I wouldn’t trade anything for being a member of a big Catholic family, or having godparents who have had a similarly large family. Because of the number of their children, grandchildren, and great-grandchildren, I understandably couldn’t participate in person for my godmother’s recent funeral, given coronavirus guidelines. But our solidarity in our Lord Jesus Christ and his Church was otherwise affirmed and facilitated well online, and I look forward to the memorial Mass when we all get together once the pandemic subsides.
Ed and Eileen Murphy were close friends of my Mom and Dad as young Catholic couples in the Motor City, and thus, in 1962, I was blessed to have them become my godparents. Both in my childhood and my adult life, Uncle Ed and Aunt Eileen were faithful witnesses, exuding a joyful serenity that edified many. Their impact was evident on their nine children, including their older twin sons—Mike and Pat—with whom I was blessed to play Catholic Youth Organization (CYO) football at St. Mary of Redford Grade School in Detroit.
Mike and Pat were two years older than I, the same age as my sister Patricia, and they were both leaders on our undefeated 1973 football team, part of a CYO dynasty that recorded 29 consecutive wins over more than four years. Mike was the quarterback and Pat played end, and they exhibited their leadership both on the field and in the school.
In addition, Aunt Eileen had an indomitable spirit that exemplified that she knew the God about whom she spoke and in whose providence she trusted. She gave personal testimony to that trust, when Uncle Ed preceded her in death almost thirty years ago, and then, some years later, having to endure a mother’s worst trial when her son John, one of the younger twins, preceded her in death through an unexpected illness.
She also shared that spirit for twenty years in serving as a secretary in a local Catholic hospital’s pastoral care department, and then for 16 more as a volunteer at a nearby Catholic hospice.
In her most recent years, Aunt Eileen endured dementia, and so her family, to whom she had given so much over so many years, got to return the lessons in love she had given them. She experienced firsthand what my Mom and Dad did as well—that children and grandchildren are “the greatest retirement policy.”
Because of the way Aunt Eileen lived her life, I was heartened that Father Charles Fox chose the First Reading at her funeral from the Book of Wisdom (3:1-9), as it’s one of my favorites and I think captures well the strong faith with which my godmother lived and died:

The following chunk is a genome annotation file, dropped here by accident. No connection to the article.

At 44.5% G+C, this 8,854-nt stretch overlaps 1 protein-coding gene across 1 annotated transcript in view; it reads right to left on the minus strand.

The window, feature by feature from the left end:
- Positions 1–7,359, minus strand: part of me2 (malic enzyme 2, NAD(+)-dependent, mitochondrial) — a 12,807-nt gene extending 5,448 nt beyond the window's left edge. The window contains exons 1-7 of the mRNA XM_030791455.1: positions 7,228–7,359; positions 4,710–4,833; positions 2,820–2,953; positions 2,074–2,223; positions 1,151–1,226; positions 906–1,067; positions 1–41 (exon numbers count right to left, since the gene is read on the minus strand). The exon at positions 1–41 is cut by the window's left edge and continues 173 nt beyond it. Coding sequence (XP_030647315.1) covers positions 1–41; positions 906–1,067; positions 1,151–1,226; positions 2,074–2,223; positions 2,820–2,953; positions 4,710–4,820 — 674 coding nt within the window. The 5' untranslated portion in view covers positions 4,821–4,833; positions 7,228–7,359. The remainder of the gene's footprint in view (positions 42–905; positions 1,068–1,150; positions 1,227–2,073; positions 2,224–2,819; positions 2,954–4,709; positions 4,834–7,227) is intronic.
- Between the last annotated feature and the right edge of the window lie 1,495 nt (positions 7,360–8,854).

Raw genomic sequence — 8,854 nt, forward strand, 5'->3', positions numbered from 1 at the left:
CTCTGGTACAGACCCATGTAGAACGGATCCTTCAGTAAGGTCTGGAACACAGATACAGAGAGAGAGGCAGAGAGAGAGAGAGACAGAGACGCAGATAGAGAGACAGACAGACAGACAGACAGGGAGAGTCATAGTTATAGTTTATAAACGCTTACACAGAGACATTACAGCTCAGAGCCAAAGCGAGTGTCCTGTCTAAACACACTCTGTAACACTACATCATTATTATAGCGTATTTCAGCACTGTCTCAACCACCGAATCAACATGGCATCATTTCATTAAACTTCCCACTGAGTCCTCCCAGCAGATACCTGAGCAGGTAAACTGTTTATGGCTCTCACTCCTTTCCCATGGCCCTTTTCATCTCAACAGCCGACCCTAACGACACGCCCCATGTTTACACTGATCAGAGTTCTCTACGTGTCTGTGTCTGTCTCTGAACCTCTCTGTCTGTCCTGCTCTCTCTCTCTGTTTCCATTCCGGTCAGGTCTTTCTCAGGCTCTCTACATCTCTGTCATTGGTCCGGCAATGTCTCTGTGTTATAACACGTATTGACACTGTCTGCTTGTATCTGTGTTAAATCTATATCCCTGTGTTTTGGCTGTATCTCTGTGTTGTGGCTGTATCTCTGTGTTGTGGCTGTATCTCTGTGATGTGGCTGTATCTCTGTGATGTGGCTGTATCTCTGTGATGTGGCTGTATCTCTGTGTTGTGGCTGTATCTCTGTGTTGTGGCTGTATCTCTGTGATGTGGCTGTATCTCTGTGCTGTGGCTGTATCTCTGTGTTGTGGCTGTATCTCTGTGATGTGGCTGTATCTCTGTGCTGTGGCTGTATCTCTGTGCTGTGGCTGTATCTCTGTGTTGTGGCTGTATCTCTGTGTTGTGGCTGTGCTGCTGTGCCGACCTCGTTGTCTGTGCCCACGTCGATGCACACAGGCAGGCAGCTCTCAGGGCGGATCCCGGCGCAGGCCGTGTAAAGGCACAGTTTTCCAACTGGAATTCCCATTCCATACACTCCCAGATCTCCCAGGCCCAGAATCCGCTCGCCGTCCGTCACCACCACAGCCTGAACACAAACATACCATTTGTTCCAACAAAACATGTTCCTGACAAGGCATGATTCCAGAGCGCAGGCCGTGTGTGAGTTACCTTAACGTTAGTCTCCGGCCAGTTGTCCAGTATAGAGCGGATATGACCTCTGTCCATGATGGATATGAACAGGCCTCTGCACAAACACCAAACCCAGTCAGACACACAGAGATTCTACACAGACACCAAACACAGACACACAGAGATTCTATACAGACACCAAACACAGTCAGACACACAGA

For if to others, indeed, they seem punished,
yet is their hope full of immortality;
Chastised a little, they shall be greatly blessed,
because God tried them
and found them worthy of himself.
As gold in the furnace, he proved them,
and as sacrificial offerings he took them to himself (Wisdom 3:4-6).
Thus, while I have and will continue to pray for the repose of Aunt Eileen’s soul, there is consolation amidst the sorrow of her death, because, since she was a faithful disciple, we can have confidence in Christ she has gone home to the Lord (see CCC 1030-32).
A key to my godmother’s holiness was her frequent participation in the Sacrifice of the Mass, receiving our Eucharistic Lord on a regular basis. Consequently, it was also fitting that Father Fox chose the heart of the Bread of Life discourse in John 6 for the Gospel Reading, in which Jesus proclaims,
Amen, amen, I say to you, unless you eat the flesh of the Son of Man and drink his blood, you do not have life within you.
Whoever eats my flesh and drinks my blood has eternal life, and I will raise him on the last day. (Jn 6:54-55)
My godmother “staked her life on it,” Father Fox said, referring to the reality of Christ’s Resurrection and his associated Real Presence in the Eucharist. Because of this, Father Fox said, the virtue of Christian hope is not a mere human desire that something will happen or be true, but “an assurance, a knowledge” that the Lord Jesus can and will deliver on all of his promises.
In this light, Father Fox asked a question that is worthy of self-reflection for all Catholics, both during the Easter season and throughout our respective lives. Regarding our loved ones like my Aunt Eileen, he asked, do we have “admiration” of who they were and how they lived, or do we pay greater tribute through “imitation,” “doing what they did” and “being centered on Christ as they did it”? This is the perennial question we must all ask in remembering and honoring the faithful departed.
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